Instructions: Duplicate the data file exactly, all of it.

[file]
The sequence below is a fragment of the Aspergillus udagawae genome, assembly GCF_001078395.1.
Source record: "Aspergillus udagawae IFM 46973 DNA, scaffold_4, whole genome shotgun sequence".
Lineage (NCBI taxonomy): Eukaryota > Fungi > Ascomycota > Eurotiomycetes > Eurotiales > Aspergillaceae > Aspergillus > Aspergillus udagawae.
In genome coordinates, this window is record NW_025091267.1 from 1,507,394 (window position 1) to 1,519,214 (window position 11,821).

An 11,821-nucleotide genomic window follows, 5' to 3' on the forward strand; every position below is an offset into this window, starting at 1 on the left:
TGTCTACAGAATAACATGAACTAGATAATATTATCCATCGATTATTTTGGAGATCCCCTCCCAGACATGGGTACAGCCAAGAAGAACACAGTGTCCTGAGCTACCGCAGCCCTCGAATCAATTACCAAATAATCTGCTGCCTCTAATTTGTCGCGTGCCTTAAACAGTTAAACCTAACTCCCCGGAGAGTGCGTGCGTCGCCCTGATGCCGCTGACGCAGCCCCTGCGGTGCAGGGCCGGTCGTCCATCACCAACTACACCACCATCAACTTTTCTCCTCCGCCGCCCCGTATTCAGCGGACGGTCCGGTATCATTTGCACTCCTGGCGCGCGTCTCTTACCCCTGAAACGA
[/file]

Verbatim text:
The sequence below is a fragment of the Aspergillus udagawae genome, assembly GCF_001078395.1.
Source record: "Aspergillus udagawae IFM 46973 DNA, scaffold_4, whole genome shotgun sequence".
Lineage (NCBI taxonomy): Eukaryota > Fungi > Ascomycota > Eurotiomycetes > Eurotiales > Aspergillaceae > Aspergillus > Aspergillus udagawae.
In genome coordinates, this window is record NW_025091267.1 from 1,507,394 (window position 1) to 1,519,214 (window position 11,821).

An 11,821-nucleotide genomic window follows, 5' to 3' on the forward strand; every position below is an offset into this window, starting at 1 on the left:
TGTCTACAGAATAACATGAACTAGATAATATTATCCATCGATTATTTTGGAGATCCCCTCCCAGACATGGGTACAGCCAAGAAGAACACAGTGTCCTGAGCTACCGCAGCCCTCGAATCAATTACCAAATAATCTGCTGCCTCTAATTTGTCGCGTGCCTTAAACAGTTAAACCTAACTCCCCGGAGAGTGCGTGCGTCGCCCTGATGCCGCTGACGCAGCCCCTGCGGTGCAGGGCCGGTCGTCCATCACCAACTACACCACCATCAACTTTTCTCCTCCGCCGCCCCGTATTCAGCGGACGGTCCGGTATCATTTGCACTCCTGGCGCGCGTCTCTTACCCCTGAAACGA